December 20, 2020 “Veni, Veni, Emmanuel”
“Veni, Veni, Emmanuel”
Let’s talk about music for Advent. Truth is, there isn’t a lot to choose from. When you consider the volumes of Christmas carols and songs and cantatas and even oratorios, the poor little season of Advent somehow just gets left behind. But here’s the thing: despite all the Christmas movies and Dolly Parton specials and Blue Christmas’s with Elvis, there is one song that has been with us for over 1200 years that is all about this period – this season – that we call Advent, and it has been with us that long for a reason. It was originally written in Latin (no surprise there) as a series of what are called Antiphons. Seven days before Christmas, the monasteries would sing the “O Antiphons” in anticipation of Christmas Eve at which time the final Antiphon would be sang which honored the virgin Mary. This song has evolved over the years to the point where it was known around the world by the Latin title of “Veni, Veni, Emmanuel” which you have probably figured out by now translates into “O Come, O Come, Emmanuel.”
Now, the reason I bring this up is because I had a bit of a revelation when it comes to “O Come, O Come, Emmanuel” this year. I’m always curious as to why certain melodies seem to capture our imaginations and others don’t. So, I found myself on YouTube listening to countless versions of this haunting and beautiful Advent hymn – everything from the Mormon Tabernacle Choir to Mrs. Smith’s Sunday School singers – when I chanced across an arrangement produced by a site called The Piano Guys and it almost brought me to tears. There was no singing, no lavish production; only a cello and a grand piano set on the porch of what looked to be the entrance to a castle or medieval cathedral of some sort. But it was stunning; it was stunning and because I couldn’t help myself, I scrolled down and began to read the comments that people had sent in. There was 5 years worth of commentary and most said just what I would have said: words like “Thank you, this was beautiful, it was touching” and that sort of thing. Others got more personal. An Aaron Deneau wrote, “This is the kind of thing we’ll be hearing in heaven.” Another wrote, “Thank you, Lord. You saved my life after 20 years on heroin. I am a Greek Christian,” followed by Robin Rubin saying, “When I listen to this song, I think of Jesus and how beautiful life can be with him in it.”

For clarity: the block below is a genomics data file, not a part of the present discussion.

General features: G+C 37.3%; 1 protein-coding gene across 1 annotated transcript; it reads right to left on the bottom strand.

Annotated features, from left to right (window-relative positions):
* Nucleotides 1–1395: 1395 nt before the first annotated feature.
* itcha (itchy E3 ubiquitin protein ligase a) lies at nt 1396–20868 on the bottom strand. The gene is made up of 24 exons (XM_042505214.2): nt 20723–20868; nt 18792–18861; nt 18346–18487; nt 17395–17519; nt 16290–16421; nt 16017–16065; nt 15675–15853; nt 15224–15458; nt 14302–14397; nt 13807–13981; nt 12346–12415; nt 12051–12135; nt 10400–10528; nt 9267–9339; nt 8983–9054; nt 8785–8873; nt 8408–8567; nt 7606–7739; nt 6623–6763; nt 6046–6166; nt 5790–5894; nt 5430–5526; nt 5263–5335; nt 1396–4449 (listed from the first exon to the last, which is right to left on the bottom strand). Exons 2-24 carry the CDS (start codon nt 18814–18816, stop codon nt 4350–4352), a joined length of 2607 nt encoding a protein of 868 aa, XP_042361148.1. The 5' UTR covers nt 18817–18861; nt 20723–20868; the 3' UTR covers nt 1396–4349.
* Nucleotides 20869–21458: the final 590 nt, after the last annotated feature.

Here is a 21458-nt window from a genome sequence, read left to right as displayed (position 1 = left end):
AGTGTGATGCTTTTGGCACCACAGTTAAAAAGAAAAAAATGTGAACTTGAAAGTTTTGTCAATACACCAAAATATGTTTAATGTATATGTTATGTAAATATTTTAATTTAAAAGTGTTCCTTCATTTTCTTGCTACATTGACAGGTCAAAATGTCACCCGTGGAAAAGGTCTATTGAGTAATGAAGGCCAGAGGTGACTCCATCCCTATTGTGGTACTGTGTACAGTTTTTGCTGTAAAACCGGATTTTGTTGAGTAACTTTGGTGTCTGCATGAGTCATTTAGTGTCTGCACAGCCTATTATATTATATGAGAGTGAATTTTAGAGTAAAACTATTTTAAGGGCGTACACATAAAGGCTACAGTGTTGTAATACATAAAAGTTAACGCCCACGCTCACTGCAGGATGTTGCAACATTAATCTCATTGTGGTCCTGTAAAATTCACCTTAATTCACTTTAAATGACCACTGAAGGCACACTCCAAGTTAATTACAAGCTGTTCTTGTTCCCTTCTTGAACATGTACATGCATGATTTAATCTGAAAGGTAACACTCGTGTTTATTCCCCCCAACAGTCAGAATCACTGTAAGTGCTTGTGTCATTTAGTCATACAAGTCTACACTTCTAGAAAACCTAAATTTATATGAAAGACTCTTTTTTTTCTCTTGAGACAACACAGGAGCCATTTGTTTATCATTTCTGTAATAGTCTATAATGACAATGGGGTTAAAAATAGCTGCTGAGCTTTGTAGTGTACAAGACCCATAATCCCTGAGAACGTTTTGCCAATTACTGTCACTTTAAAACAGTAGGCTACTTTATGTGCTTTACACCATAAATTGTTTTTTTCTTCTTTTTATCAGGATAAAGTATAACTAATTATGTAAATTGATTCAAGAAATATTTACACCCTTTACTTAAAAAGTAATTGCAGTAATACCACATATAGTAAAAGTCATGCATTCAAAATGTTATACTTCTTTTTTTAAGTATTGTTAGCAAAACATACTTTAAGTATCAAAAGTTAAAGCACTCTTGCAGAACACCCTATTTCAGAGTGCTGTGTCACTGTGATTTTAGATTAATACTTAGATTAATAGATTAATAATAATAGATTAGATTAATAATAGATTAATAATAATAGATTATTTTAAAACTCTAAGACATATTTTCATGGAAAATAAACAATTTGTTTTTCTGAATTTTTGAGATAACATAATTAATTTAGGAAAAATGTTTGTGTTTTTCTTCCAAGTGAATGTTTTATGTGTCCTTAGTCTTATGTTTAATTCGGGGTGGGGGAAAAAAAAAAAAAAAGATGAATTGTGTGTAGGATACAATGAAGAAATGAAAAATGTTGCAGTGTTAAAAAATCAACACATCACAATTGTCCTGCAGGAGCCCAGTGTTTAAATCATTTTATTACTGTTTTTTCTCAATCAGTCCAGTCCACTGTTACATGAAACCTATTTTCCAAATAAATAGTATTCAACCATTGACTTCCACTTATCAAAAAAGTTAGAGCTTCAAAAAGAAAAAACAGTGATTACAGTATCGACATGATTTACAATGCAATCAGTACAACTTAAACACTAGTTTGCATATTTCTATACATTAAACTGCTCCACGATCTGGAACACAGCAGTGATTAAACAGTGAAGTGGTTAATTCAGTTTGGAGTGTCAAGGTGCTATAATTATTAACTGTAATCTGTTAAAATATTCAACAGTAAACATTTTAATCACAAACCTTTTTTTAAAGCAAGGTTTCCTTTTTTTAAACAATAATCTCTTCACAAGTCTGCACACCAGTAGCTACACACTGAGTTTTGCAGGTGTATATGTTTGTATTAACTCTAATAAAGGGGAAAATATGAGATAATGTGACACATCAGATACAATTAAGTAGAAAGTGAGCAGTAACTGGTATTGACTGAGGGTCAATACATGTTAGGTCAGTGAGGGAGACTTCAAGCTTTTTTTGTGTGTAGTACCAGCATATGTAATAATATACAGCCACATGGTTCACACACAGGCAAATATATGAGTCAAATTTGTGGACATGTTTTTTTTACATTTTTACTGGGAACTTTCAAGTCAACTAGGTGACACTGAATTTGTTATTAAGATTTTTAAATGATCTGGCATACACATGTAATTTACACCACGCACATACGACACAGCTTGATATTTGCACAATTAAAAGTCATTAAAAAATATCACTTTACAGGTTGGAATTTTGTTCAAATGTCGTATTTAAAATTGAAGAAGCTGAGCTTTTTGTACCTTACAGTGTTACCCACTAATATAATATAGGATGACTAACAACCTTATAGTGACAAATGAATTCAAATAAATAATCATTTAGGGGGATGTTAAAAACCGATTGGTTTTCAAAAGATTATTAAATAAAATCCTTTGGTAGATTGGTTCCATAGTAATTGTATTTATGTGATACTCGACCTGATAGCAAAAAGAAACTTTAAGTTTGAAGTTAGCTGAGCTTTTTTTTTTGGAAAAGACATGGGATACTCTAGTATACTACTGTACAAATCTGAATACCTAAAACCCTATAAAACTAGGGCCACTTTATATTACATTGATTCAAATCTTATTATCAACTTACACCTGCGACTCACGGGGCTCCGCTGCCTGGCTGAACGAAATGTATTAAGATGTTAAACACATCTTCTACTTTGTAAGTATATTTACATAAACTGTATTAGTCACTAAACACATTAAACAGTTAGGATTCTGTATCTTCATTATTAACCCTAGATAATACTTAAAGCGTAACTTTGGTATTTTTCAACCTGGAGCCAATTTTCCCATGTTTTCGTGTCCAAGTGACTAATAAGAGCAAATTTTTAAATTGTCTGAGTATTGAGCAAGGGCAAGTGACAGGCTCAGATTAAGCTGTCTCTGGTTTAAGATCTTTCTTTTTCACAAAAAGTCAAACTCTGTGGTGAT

What got my attention, however, was a comment from a dude who called himself Some Edgy Teenager, and he wrote, “As someone who usually listens to heavy metal, I’m not ashamed to say that this song is absolutely beautiful. I honestly don’t have the words to describe it. These guys deserve a medal for such an amazing composition as this.” I’m not ashamed to say it – this song is absolutely beautiful. There were others that were equally…well, a little edgy. One person wrote, “I’m a weird atheist who adores religious Christmas season music. I even sing along. This is an especially poignant version. Thank you;” followed by this from Chad Wick, “I’ve heard of instances where an atheist has been so moved by the beauty of music that they decided there must indeed be a God. This is that kind of music.”